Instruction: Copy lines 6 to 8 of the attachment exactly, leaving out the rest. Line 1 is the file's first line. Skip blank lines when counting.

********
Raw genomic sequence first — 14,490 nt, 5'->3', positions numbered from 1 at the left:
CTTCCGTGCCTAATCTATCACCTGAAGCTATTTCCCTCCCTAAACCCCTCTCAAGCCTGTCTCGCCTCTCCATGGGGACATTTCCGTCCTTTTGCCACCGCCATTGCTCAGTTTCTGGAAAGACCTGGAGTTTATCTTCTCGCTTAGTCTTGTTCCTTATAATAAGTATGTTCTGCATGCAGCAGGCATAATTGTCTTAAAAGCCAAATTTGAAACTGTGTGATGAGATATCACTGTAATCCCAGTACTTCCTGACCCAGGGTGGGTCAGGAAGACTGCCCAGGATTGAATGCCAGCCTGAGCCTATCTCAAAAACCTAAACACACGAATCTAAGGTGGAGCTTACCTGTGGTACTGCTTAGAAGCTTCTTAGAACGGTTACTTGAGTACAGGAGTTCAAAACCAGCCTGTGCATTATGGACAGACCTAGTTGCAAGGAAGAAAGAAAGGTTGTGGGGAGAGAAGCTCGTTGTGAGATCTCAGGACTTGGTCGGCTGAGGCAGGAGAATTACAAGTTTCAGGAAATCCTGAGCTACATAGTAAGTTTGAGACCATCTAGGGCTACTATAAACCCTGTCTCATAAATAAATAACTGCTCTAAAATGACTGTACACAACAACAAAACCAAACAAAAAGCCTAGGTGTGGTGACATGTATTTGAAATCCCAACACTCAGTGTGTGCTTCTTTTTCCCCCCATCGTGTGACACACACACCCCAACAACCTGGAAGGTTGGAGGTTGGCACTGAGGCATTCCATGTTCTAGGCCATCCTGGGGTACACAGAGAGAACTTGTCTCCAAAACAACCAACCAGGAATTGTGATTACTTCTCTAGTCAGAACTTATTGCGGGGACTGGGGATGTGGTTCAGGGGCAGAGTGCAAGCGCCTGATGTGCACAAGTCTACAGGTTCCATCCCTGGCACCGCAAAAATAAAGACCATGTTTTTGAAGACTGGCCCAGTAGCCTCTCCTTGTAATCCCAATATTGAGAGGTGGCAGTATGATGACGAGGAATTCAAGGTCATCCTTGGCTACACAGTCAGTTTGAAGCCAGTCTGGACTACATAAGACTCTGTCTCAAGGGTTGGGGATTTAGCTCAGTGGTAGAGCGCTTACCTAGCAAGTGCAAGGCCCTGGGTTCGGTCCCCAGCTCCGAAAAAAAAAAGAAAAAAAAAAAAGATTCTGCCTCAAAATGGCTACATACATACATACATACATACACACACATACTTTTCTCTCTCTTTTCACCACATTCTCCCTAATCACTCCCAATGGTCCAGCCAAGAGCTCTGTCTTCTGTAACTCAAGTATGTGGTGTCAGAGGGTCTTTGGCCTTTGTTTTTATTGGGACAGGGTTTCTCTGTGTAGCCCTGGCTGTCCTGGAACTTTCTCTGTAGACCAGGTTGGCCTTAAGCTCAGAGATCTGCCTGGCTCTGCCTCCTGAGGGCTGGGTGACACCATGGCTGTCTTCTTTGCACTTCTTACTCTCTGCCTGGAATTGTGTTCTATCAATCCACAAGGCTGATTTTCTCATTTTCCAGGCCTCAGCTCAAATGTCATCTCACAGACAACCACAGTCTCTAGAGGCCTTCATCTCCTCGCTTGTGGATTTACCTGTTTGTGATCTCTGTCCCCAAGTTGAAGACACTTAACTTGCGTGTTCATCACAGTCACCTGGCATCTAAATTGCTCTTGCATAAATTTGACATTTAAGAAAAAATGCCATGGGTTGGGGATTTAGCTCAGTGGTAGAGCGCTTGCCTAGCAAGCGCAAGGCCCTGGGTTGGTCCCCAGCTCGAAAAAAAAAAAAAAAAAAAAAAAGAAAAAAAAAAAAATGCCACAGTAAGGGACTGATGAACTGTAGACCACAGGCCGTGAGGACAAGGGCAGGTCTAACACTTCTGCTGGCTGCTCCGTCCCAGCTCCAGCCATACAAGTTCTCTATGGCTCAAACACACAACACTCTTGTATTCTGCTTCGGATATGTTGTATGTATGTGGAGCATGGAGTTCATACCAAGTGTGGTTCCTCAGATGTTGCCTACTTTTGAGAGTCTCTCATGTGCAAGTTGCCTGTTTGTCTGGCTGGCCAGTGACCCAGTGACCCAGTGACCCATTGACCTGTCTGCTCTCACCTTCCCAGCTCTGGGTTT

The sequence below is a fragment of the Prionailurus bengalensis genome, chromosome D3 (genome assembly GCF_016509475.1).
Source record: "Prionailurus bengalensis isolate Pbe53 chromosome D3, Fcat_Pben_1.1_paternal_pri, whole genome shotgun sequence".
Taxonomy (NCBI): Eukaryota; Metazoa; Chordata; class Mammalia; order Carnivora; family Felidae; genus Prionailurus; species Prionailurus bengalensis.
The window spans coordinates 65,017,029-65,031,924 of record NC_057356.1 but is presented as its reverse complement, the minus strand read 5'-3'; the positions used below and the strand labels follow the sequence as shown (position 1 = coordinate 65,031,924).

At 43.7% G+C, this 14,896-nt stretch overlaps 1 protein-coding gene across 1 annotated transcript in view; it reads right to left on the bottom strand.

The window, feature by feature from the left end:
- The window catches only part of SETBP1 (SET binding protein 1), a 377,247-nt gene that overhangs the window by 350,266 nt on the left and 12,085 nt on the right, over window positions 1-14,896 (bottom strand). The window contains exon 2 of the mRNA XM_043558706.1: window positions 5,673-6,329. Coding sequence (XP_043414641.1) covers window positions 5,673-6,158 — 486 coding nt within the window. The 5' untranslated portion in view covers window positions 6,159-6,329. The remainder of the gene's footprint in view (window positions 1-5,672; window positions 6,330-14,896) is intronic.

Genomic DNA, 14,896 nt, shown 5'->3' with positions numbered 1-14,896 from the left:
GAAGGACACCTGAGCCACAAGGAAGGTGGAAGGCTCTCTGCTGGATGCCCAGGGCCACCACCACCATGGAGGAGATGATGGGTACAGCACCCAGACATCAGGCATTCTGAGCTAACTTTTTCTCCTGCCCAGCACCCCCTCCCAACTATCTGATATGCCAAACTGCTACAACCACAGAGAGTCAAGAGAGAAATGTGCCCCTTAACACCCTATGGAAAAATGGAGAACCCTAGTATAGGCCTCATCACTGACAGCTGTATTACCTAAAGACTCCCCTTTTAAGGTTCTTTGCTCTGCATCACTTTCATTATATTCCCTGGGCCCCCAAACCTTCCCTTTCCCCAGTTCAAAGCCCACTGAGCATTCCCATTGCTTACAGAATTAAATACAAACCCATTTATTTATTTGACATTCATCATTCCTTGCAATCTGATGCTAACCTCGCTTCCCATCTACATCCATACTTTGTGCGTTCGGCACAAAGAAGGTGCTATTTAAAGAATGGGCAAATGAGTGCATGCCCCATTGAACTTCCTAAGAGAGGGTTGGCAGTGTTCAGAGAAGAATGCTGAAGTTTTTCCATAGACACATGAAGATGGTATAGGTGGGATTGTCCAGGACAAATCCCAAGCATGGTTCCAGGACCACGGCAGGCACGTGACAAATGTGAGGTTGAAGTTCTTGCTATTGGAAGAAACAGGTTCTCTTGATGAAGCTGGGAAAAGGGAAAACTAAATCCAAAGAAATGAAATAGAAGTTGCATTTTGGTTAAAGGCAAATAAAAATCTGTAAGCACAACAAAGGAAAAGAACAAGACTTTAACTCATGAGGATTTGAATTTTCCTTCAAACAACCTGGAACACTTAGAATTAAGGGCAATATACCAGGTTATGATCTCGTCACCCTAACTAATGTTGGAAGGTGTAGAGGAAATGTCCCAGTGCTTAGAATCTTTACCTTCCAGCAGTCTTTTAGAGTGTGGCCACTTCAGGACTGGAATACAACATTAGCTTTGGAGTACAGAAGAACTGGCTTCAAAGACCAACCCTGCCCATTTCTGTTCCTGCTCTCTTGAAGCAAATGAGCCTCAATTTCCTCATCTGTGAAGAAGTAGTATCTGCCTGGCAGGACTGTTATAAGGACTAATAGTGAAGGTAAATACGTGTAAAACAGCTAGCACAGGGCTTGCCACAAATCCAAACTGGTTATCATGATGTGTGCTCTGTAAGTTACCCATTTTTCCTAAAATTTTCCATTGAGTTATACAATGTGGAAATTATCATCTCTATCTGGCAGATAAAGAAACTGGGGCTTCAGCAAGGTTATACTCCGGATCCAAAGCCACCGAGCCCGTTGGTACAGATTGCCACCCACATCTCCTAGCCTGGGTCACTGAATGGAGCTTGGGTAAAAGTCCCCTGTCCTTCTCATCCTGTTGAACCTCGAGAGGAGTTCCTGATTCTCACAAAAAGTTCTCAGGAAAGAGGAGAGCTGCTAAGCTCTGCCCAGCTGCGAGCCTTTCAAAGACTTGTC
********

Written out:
The window spans coordinates 65,017,029-65,031,924 of record NC_057356.1 but is presented as its reverse complement, the minus strand read 5'-3'; the positions used below and the strand labels follow the sequence as shown (position 1 = coordinate 65,031,924).

At 43.7% G+C, this 14,896-nt stretch overlaps 1 protein-coding gene across 1 annotated transcript in view; it reads right to left on the bottom strand.

The window, feature by feature from the left end: